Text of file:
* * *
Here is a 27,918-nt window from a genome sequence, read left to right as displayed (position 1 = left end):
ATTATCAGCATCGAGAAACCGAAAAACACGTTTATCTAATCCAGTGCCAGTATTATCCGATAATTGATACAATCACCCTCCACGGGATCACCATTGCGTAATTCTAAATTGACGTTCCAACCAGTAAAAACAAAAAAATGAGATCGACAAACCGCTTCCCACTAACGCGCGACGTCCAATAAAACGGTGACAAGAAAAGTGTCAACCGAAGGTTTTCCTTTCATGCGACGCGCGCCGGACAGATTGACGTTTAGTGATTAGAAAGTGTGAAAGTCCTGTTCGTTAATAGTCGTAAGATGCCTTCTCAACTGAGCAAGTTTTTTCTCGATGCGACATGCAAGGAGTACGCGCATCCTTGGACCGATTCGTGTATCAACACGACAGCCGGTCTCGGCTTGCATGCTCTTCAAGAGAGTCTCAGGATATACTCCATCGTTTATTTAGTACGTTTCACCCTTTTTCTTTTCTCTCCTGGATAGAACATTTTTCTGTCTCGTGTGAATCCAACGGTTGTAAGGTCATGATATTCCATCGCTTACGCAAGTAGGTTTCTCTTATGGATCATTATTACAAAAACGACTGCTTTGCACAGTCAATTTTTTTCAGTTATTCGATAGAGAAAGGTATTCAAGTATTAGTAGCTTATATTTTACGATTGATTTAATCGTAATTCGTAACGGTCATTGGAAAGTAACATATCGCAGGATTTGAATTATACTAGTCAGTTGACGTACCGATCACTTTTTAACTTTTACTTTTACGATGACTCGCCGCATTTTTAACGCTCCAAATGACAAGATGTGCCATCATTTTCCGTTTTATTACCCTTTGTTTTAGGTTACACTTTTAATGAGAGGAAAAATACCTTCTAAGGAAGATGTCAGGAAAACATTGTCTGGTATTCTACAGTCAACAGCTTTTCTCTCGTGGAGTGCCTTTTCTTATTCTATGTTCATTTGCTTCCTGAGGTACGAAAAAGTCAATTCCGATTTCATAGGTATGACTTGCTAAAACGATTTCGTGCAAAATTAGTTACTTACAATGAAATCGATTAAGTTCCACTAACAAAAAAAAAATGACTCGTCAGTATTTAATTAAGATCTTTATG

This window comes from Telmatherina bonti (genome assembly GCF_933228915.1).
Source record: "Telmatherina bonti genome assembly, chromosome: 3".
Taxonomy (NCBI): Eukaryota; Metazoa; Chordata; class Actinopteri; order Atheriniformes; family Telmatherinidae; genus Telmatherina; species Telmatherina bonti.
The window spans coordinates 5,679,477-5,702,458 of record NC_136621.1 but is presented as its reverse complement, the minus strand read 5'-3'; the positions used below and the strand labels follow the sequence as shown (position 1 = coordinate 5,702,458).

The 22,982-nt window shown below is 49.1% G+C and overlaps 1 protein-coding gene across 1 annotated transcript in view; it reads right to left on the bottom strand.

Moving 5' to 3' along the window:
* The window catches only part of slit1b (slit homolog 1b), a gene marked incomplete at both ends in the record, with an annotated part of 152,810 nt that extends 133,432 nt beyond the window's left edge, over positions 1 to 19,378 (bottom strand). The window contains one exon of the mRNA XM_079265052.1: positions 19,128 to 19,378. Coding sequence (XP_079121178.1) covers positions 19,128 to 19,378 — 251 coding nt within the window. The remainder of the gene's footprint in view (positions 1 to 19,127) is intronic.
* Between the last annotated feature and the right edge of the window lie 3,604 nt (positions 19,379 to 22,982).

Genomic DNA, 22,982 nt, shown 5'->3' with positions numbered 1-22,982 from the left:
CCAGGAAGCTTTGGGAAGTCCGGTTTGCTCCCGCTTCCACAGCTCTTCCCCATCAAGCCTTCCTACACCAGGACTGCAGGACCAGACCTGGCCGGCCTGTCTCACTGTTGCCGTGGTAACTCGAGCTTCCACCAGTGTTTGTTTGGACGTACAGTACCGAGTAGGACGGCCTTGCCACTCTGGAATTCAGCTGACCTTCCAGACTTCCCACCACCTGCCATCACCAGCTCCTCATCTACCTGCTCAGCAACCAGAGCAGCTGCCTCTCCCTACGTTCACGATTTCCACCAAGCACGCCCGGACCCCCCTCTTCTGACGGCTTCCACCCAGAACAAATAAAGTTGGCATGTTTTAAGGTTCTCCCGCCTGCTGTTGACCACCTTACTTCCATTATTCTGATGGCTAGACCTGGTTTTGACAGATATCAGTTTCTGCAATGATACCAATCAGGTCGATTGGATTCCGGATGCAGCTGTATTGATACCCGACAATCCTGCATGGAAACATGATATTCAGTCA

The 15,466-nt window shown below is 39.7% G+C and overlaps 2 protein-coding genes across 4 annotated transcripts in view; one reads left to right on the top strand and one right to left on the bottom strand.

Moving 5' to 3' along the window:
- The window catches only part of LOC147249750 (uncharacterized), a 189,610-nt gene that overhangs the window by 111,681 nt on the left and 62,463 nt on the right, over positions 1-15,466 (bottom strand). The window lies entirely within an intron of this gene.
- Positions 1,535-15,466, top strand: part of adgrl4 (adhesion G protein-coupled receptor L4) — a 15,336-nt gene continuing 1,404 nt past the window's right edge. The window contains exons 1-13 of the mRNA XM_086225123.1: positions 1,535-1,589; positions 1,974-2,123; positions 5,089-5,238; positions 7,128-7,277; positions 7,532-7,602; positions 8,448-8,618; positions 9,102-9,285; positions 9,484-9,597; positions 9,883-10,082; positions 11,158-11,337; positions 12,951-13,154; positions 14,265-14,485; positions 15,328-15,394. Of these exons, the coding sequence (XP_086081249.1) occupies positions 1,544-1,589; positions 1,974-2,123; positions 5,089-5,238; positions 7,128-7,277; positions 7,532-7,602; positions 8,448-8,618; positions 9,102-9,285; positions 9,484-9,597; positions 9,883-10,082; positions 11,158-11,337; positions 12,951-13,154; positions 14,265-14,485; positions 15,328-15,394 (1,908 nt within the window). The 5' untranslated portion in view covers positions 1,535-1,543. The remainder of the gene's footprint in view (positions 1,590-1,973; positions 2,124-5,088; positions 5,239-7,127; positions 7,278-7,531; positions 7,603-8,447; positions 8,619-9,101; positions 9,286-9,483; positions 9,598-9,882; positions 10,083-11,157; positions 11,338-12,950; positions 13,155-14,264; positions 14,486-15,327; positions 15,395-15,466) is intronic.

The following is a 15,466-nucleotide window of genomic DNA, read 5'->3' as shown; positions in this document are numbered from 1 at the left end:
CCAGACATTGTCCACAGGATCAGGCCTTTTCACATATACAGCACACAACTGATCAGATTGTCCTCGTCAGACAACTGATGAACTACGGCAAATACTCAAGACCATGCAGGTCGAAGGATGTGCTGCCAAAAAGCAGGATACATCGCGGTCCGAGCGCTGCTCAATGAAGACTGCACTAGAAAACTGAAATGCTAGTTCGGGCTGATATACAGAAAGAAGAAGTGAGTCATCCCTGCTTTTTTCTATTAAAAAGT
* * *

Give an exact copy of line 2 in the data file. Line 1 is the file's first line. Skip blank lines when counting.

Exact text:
ATTATCAGCATCGAGAAACCGAAAAACACGTTTATCTAATCCAGTGCCAGTATTATCCGATAATTGATACAATCACCCTCCACGGGATCACCATTGCGTAATTCTAAATTGACGTTCCAACCAGTAAAAACAAAAAAATGAGATCGACAAACCGCTTCCCACTAACGCGCGACGTCCAATAAAACGGTGACAAGAAAAGTGTCAACCGAAGGTTTTCCTTTCATGCGACGCGCGCCGGACAGATTGACGTTTAGTGATTAGAAAGTGTGAAAGTCCTGTTCGTTAATAGTCGTAAGATGCCTTCTCAACTGAGCAAGTTTTTTCTCGATGCGACATGCAAGGAGTACGCGCATCCTTGGACCGATTCGTGTATCAACACGACAGCCGGTCTCGGCTTGCATGCTCTTCAAGAGAGTCTCAGGATATACTCCATCGTTTATTTAGTACGTTTCACCCTTTTTCTTTTCTCTCCTGGATAGAACATTTTTCTGTCTCGTGTGAATCCAACGGTTGTAAGGTCATGATATTCCATCGCTTACGCAAGTAGGTTTCTCTTATGGATCATTATTACAAAAACGACTGCTTTGCACAGTCAATTTTTTTCAGTTATTCGATAGAGAAAGGTATTCAAGTATTAGTAGCTTATATTTTACGATTGATTTAATCGTAATTCGTAACGGTCATTGGAAAGTAACATATCGCAGGATTTGAATTATACTAGTCAGTTGACGTACCGATCACTTTTTAACTTTTACTTTTACGATGACTCGCCGCATTTTTAACGCTCCAAATGACAAGATGTGCCATCATTTTCCGTTTTATTACCCTTTGTTTTAGGTTACACTTTTAATGAGAGGAAAAATACCTTCTAAGGAAGATGTCAGGAAAACATTGTCTGGTATTCTACAGTCAACAGCTTTTCTCTCGTGGAGTGCCTTTTCTTATTCTATGTTCATTTGCTTCCTGAGGTACGAAAAAGTCAATTCCGATTTCATAGGTATGACTTGCTAAAACGATTTCGTGCAAAATTAGTTACTTACAATGAAATCGATTAAGTTCCACTAACAAAAAAAAAATGACTCGTCAGTATTTAATTAAGATCTTTATG